6 December 2009

to earn a living from selling your poetry:
extremely unlikely

"Poetry is a broad church, and more people write it than read it. Even more people read it than buy it. The market for selling poetry is, in relation to the total book trade, an extremely small one, and it is complex, fragmented, well-managed and highly competitive. Because of this, it is notoriously difficult to coordinate a sustainable economic model for contemporary writing. You will be extremely unlikely to earn a living from selling your poetry. However, you may earn money from a range of cultural projects related to ‘acting’ as a poet, and some writers seek to earn their incomes from running workshops or courses, teaching English or Creative Writing, making festival appearances, giving paid readings, taking on residencies, and becoming cultural commentators and critics."

Chris Hamilton-Emery (Manchester, 1963), excerpted from 101 Ways to Make Poems Sell: The Salt Guide to Getting and Staying Published (Salt Publishing, 2006)

Further reading:

101 Ways to Make Poems Sell (Salt Publishing)

101 Ways to Make Poems Sell (Google Books)

Chris Hamilton-Emery Offers Advice on How to Make Poetry Submissions (Salt Publishing)

Chris Hamilton-Emery's MySpace profile

17 August 2009

The Anthony Hecht Poetry Prize 2009

The Waywiser Press is now accepting submissions of poetry manuscripts for the fifth annual Anthony Hecht Poetry Prize, named after Anthony Hecht (New York City, NY, 1923–Washington, DC, 2004), American poet and essayist, winner of a Pulitzer Prize and inventor of the double dactyl, a humorous poetic form which begins with two three-syllable nonsense words such as "Higgledy, piggledy."

Entrants must be at least 18 years of age and may not have published more than one previous collection of poems. Manuscripts must be written in English. There is an entry fee of $25 for residents of the USA and £15 for entrants in the rest of the world. Read the full guidelines here.


The winner receives $ 3,000 or £ 1,750 and publication of the winning manuscript by Waywiser Press, both in the United States and in the United Kingdom.

Postmark deadline: December 1st, 2009.

Further reading:

Times Topics: Anthony Hecht (The New York Times)

Anthony Hecht at poets.org, The Poetry Foundation and the English Department at the University of Illinois, Urbana-Champaign

21 July 2009

the last of the commune dwellers

"Gunn, who died in 2004, began his career as a hot young poet in England (he published his first book, “Fighting Terms,” when he was only 25) and was generally associated with the taut, plainspoken aesthetic favored by writers like Philip Larkin and Donald Davie. In 1954, he left England for San Francisco, where he eventually settled after studying with Yvor Winters at Stanford. Gunn embraced the city’s bohemian lifestyle — Edmund White called him “the last of the commune dwellers ... serious and intellectual by day and druggy and sexual by night” — and he grew increasingly interested in syllabics and free verse even as he continued to hone the metrical forms that distinguished his early career."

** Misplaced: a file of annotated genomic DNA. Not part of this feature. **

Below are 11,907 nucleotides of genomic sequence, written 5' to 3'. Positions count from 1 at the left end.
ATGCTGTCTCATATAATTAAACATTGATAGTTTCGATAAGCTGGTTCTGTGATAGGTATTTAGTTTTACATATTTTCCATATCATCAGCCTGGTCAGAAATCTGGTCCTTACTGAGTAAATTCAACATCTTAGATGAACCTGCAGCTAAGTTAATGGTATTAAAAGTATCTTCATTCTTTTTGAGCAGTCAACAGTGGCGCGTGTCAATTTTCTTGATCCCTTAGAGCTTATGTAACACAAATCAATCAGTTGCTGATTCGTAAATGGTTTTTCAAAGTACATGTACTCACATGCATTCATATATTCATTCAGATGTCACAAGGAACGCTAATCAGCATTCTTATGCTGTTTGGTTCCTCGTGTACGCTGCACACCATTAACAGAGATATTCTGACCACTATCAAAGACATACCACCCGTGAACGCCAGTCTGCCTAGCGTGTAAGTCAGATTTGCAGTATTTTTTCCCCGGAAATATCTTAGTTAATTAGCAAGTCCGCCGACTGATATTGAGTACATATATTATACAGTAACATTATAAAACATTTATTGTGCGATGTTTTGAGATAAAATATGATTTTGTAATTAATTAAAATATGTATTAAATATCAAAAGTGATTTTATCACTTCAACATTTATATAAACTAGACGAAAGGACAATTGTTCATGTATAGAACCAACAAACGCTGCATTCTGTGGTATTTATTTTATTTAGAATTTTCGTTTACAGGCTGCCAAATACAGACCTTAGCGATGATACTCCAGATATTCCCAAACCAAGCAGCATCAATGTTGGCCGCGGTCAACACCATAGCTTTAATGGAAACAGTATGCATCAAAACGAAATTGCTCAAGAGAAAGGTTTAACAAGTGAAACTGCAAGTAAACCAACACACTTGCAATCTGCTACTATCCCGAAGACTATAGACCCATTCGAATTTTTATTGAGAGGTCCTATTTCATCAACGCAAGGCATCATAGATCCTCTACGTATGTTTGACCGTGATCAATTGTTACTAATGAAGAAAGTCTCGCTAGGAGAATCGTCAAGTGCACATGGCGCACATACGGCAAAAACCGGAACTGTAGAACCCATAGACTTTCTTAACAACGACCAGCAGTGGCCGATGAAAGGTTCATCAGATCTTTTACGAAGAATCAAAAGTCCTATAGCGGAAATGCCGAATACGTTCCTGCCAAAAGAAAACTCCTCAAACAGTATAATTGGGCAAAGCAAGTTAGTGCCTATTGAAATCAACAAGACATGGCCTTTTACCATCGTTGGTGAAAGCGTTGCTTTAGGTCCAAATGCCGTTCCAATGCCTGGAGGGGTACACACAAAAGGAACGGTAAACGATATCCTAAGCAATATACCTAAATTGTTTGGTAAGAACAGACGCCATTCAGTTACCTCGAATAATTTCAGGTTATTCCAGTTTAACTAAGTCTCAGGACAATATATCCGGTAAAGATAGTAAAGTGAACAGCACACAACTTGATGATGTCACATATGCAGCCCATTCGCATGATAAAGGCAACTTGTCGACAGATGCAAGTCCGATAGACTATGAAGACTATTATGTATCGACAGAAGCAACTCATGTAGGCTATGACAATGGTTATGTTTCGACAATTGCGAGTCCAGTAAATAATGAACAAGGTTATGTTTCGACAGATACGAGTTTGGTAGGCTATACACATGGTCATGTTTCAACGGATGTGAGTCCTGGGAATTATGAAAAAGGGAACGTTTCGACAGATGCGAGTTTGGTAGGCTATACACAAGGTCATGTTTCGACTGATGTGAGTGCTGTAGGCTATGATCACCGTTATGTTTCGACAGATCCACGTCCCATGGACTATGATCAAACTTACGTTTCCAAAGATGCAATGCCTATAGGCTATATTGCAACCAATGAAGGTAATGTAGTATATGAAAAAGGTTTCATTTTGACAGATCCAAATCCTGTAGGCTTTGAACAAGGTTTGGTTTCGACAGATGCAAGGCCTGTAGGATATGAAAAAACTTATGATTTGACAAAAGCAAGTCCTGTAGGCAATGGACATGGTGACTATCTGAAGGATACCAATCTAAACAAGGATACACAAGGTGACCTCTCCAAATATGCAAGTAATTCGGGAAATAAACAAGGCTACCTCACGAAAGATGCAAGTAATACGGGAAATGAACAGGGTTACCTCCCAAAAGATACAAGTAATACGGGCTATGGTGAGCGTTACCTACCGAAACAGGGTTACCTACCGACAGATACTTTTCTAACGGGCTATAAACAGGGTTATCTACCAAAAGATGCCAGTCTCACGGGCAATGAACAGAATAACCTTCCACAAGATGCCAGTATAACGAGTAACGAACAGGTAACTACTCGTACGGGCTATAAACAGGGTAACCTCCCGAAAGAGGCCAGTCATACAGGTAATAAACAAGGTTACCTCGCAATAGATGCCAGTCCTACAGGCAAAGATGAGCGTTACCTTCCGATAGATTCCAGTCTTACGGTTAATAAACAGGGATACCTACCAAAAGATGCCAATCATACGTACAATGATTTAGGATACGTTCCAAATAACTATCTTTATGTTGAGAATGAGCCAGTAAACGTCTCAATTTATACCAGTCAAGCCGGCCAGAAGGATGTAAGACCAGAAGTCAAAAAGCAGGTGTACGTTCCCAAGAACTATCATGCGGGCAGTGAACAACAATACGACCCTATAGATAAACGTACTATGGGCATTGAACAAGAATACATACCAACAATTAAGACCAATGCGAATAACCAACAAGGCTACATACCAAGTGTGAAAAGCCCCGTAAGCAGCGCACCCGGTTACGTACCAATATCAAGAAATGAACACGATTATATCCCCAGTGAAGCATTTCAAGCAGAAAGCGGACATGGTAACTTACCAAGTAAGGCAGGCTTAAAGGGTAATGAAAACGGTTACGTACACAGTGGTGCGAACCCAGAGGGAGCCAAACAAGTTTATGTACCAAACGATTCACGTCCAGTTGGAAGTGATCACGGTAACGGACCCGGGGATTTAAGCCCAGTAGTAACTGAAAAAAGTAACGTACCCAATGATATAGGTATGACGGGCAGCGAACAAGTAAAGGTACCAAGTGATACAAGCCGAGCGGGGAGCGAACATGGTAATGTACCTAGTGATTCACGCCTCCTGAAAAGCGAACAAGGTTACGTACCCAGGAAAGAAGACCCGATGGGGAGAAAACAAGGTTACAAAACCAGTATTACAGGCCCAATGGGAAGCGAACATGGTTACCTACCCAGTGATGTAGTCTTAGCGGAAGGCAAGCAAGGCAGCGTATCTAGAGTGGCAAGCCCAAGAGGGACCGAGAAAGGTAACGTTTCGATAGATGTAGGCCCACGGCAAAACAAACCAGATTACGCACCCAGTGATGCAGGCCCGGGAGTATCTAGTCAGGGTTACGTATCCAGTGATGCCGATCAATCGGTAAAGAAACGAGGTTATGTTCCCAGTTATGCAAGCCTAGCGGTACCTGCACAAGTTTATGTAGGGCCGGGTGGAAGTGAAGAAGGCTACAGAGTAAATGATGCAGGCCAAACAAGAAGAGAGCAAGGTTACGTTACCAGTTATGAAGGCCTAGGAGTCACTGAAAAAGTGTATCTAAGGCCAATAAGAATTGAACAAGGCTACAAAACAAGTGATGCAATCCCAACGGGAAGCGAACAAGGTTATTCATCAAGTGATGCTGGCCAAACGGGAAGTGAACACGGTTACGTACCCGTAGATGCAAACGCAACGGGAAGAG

David Orr on Thom Gunn (Gravesend, Kent, 1929-San Francisco, CA, 2004), excerpt from Too Close to Touch, published in the Sunday Book Review, The New York Times, July 10, 2009

Further reading:

Poems by Thom Gunn on The Poetry Archive

Profile: Moving voice (The Guardian)

A Poet's life, part one, part two (San Francisco Chronicle)

5 May 2009

Carol Ann Duffy, Poet Laureate

Last Friday, Carol Ann Duffy was appointed Poet Laureate, the first woman to hold the title in the post's 341-year history. She succeeds Andrew Motion as Laureate and is appointed for a fixed-term of ten years. Duffy, 53, was born in Glasgow and spent her school years in Stafford. She studied philosophy at the University of Liverpool. Best known for her collection The World's Wife, she won the T.S. Eliot prize for Rapture. Duffy said that she will give the £5,750 annual payment away but has clearly stated that she will personally enjoy the 600 bottles of sherry traditionally given to the Laureate.

* * *

"Poetry can't be documentary. I'm not sure that any of the arts should be — but poetry, above all, is a series of intense moments — its power is not in narrative. I'm not dealing with facts, I'm dealing with emotion."

Carol Ann Duffy (Glasgow, 1955), as quoted by jeanette winterson in The Times, September 3, 2005

Further reading:

Carol Ann Duffy appointed new Poet Laureate (NDS)

First female Poet Laureate named (BBC News)

Profile: Carol Ann Duffy (BBC News)

Carol Ann Duffy becomes first woman poet laureate (The Guardian)

Profile: Carol Ann Duffy (The Guardian)

Carol Ann Duffy: The original good line girl (The Sunday Times)

Carol Ann Duffy: A poet laureate with a twist (The Independent)


Poetry by Carol Ann Duffy at The Guardian, Times Online and The Poetry Archive